This is an unprecedented finding for a galaxy of its size, multiple times heavier than our Milky Way, causing the cosmological community to revisit their understanding of the universe's elusive matter.
In a groundbreaking revelation, Sebastièn Comerón and his research team at the IAC and the University of La Laguna (ULL) have challenged the existing cosmological models by discovering that the massive galaxy NGC 1277 does not contain any dark matter.
A Massive Galaxy With No Dark Matter?
This is an unprecedented finding for a galaxy of its size, multiple times heavier than our Milky Way, causing the cosmological community to revisit their understanding of the universe’s elusive matter.
Generally, substantial amounts of dark matter, a unique variant that interacts differently from ordinary matter, inhabit massive galaxies according to the current standard cosmological model. Its existence can only be verified through the substantial gravitational force it imparts on nearby stars and gases, which can be observed.
A Rare “Relic Galaxy”
NGC 1277, often classified as a “relic galaxy”, has remained untouched by its neighbors. These galaxies are scarce, and are considered leftovers from giant galaxies that formed during the universe’s infancy.
Relic galaxies play a pivotal role in comprehending the formation of the first galaxies, making NGC 1277 an excellent subject for study using an integral field spectrograph, states Comerón. They constructed kinematic maps from spectra which enabled them to determine the mass distribution within the galaxy up to a distance of approximately 20,000 light years.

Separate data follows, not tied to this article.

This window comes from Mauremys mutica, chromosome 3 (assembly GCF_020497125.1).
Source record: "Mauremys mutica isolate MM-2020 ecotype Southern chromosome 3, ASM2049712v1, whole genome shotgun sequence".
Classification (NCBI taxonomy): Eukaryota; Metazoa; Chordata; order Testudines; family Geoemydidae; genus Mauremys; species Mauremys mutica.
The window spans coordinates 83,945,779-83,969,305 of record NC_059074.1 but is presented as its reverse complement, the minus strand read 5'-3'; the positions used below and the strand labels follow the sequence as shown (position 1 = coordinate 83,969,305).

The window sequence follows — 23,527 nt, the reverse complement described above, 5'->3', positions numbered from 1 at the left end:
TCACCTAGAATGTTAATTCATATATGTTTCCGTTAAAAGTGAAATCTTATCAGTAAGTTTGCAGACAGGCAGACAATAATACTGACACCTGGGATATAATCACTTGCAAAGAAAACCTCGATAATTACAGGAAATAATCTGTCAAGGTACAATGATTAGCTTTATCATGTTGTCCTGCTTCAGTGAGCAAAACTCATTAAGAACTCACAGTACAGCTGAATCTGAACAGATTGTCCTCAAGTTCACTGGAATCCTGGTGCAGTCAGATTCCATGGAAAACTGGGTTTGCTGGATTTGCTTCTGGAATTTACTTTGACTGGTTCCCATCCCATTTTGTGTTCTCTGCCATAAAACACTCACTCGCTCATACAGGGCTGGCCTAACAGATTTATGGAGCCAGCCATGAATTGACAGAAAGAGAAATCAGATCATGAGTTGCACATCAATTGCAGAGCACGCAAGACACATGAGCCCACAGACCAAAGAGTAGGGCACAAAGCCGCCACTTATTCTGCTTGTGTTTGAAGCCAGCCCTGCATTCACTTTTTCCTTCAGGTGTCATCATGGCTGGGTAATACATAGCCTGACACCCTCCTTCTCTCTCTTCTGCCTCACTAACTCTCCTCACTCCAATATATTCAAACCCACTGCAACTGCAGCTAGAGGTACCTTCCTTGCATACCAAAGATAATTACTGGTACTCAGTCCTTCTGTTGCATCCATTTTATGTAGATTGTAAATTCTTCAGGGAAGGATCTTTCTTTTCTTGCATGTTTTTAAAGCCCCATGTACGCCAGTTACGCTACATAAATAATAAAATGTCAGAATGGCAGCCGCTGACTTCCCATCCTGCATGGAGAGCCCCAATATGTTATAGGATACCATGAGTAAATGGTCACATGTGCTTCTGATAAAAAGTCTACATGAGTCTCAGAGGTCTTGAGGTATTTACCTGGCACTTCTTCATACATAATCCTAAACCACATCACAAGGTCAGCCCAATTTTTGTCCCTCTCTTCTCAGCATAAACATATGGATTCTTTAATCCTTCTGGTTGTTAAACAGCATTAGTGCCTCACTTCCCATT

A Surprising Distribution of Mass
They were startled to find that the mass distribution within NGC 1277 was solely that of stars, leading them to conclude that there could be no more than 5% of dark matter within the observed radius. This finding was compatible with a total lack of dark matter.
However, current cosmological models anticipated that a galaxy the size of NGC 1277 should contain dark matter contributing to at least 10% of its mass, and possibly up to 70%. This disparity between expectations and reality presents a challenge for the standard cosmological model, suggests Ignacio Trujillo, a fellow researcher at the IAC and the ULL.
Possible Explanations for Dark Matter’s Absence
The researchers propose two potential explanations for NGC 1277’s dark matter absence. One theory suggests gravitational interaction with surrounding elements within the galaxy cluster might have expelled the dark matter, says Anna Ferré-Mateu, another researcher at the IAC and the ULL. Alternatively, the formation of the relic galaxy might have ejected the dark matter during the merging of protogalactic fragments.
Neither of these theories provides a completely satisfactory explanation, leaving researchers grappling with the mystery of a massive galaxy’s formation without dark matter, states Comerón. The team is planning further observations with the WEAVE instrument on the William Herschel Telescope at the Roque de los Muchachos Observatory, located in the Canary Islands, to investigate further.
A Possible Challenge for Alternative Models
If it is confirmed that NGC 1277 is devoid of dark matter, this will seriously question alternative theories for dark matter, especially those suggesting that a slight change in the law of gravity on larger scales explains most of the gravitational attraction within galaxies. As Trujillo notes, while a specific galaxy may lose its dark matter, a modified law of gravity must be universal and not allow exceptions, making a galaxy without dark matter a challenge to these alternative theories.
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